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NTU Research supports call for licensing of UK hand car washes

Research conducted by members of The Work, Informalisation and Place research group (WIP) at NTU has informed a call for the tighter regulation of UK hand car wash operators

hand car wash

Research conducted by members of the Work, Informalisation and Place research group (WIP) at NTU has informed a call for the tighter regulation of UK hand car wash operators.

WIP are the UK’s leading researchers of informal workplaces such as hand car washes, nail bars and small unit garment manufacturing. Working with the Nottingham Civic Exchange - the only university place-based think tank created to carry out original research designed to influence government policy affecting its region’s population - WIP have been conducting research into hand car washes for a number of years. They provide bespoke advice and briefings to law enforcement bodies, HMRC and the Gangmaster and Labour Abuse Authority.

WIP (a multi-disciplinary research group combining expertise from NTU's School of Social Science and Nottingham Business School) have recently undertaken detailed regional and national research on the location of hand car washes, mapping 20% of England’s neighbourhoods. This has resulted in the creation of a risk index for worker, working environment and physical characteristics and a predictive map of those districts and locations where hand car washes are likely to set up, which has been shared with key partners to support their work to investigate and understand the sector.

In his recent speech to the Resolution Foundation think-tank, the Director of Labour Market Enforcement, Matthew Taylor, called for tighter implementation of regulations on the UK hand car wash sector – a sector in which WIP’s research has uncovered “endemic non-compliance” with worker protection rules, and a number of other serious problems.

Professor Ian Clark from WIP explained in more detail: “Our research has found that many of the workers at these sites are migrants who experience exploitation. They are rarely paid minimum wage and can experience health and safety hazards caused by improper protection from corrosive substances. Some car washes are linked to people trafficking and modern slavery.

Hand Car Washes across Bristol RPM
An example of WIP's mapping developed by Dr James Hunter

“The also have an environmental impact. We found that many hand car washes are located on abandoned spaces and are not connected to the correct foul sewers. In some cases, we found evidence of tarmac being worn away by cleaning chemicals.”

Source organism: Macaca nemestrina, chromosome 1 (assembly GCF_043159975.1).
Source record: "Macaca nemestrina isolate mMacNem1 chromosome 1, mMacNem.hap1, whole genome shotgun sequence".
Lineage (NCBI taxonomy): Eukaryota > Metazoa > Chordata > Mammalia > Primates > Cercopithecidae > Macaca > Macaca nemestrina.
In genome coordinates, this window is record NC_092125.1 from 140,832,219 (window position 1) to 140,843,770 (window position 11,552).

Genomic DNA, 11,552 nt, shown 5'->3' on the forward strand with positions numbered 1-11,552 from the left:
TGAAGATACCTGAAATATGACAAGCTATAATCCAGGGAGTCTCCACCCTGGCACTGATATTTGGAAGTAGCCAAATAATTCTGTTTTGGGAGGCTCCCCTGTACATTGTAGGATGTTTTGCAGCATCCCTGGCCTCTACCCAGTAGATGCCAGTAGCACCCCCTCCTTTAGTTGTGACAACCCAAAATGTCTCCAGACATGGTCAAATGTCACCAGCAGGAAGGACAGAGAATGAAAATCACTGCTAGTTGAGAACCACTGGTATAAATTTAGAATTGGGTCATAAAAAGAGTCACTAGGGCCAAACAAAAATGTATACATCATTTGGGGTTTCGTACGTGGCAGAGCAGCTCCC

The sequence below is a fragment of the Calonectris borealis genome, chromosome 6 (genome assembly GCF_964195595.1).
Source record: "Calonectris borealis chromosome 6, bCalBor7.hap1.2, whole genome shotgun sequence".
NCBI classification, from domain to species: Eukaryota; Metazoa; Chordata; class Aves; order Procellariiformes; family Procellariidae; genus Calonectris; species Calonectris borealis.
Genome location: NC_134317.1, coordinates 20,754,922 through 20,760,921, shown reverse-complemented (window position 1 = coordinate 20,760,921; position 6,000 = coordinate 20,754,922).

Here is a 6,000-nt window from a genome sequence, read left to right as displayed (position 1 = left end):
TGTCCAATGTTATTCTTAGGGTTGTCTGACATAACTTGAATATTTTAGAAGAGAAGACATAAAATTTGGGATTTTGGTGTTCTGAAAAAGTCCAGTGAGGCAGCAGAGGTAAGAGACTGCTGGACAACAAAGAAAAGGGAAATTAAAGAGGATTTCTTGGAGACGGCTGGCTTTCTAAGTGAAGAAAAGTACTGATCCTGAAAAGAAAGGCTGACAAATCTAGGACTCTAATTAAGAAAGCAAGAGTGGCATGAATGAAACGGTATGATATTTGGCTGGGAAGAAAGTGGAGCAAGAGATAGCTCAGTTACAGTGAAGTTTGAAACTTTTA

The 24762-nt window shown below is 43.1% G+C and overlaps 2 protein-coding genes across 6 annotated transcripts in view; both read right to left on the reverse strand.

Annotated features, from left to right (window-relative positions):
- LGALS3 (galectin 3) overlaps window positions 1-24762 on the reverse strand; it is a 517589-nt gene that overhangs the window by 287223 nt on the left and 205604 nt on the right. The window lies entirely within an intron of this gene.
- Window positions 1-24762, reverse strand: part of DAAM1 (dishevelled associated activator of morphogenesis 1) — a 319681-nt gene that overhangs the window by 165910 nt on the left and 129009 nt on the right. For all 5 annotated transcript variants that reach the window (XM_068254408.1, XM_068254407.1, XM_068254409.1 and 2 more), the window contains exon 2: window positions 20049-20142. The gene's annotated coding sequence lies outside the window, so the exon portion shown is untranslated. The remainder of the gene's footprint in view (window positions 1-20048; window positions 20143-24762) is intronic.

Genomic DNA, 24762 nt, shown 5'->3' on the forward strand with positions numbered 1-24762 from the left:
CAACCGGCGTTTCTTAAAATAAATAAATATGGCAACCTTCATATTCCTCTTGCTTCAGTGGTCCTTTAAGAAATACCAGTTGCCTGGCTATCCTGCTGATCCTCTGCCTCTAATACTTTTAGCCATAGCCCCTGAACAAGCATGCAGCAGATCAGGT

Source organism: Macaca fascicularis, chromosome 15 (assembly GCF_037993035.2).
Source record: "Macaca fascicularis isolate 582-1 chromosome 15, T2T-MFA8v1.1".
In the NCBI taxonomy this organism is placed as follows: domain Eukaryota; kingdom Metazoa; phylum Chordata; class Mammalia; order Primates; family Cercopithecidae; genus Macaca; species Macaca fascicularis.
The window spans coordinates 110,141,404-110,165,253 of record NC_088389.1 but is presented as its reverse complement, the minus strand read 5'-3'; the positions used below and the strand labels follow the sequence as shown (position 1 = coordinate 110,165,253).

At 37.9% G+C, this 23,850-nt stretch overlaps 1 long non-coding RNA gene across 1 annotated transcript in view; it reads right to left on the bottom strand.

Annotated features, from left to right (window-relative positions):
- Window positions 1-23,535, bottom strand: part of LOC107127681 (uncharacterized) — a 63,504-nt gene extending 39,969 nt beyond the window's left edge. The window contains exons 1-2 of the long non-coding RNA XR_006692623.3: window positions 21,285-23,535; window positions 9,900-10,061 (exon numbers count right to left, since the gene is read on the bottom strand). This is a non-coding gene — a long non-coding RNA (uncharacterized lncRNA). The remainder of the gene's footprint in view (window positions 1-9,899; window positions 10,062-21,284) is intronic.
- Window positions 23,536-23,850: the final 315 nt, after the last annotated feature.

“Our report on these issues has been used to advise the Director of Labour Market Enforcement and we welcome the announcement of tighter regulations; a licence scheme is something we have been advocating for a long time.”

Rich Pickford, WIP researcher, added: “Our research highlights that workers are often paid less than £50 a day for over 8 hours of work in cold and wet weather. In all cases, we identified universal wage theft. This requires immediate government response to ensure that vulnerable workers are supported to make a decent living, we hope Government action is forthcoming.”

“We believe that these businesses need to be regulated. A properly funded and developed licensing scheme administered at a local level can support all hand car wash entrepreneurs to operate legally.”

“The creation of a licensing scheme will compel many to improve their practices and meet many of the most basic requirements that all businesses operating in the UK are required to achieve. Examples from other sectors highlight the way forward for a scheme to support hand car washes to become compliant with labour, environmental and planning regulations.”

“Our engagement with regulators and organisations working in this space has convinced us that voluntary schemes will fail to reach the most problematic businesses in this sector.

Dr James Hunter highlights that “by focusing a licensing scheme at a Local Authority level, we hope that our research can be used to identify sites and support council officers to support businesses to improve their practices.”

Find out more about WIP's earlier research into hand car washesread coverage of the research on here and watch the Interim Director of Labour Market Enforcement highlight our research as a reason for calling for a national licensing scheme on hand car washes.

Nottingham Civic Exchange

Nottingham Civic Exchange has been established by Nottingham Trent University to maximise research, policy and practical impact by bringing together university expertise with partners seeking to address the needs of local communities. Nottingham Civic Exchange acts as a resource to look at social and economic issues in new ways. This means facilitating debate, acting as a bridge between research and policy debates, and developing practical projects at a local, city and regional level.

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NTU Research supports call for licensing of UK hand car washes

Published on 12 February 2020
  • Category: Nottingham Civic Exchange; Press office; Research; Nottingham Business School

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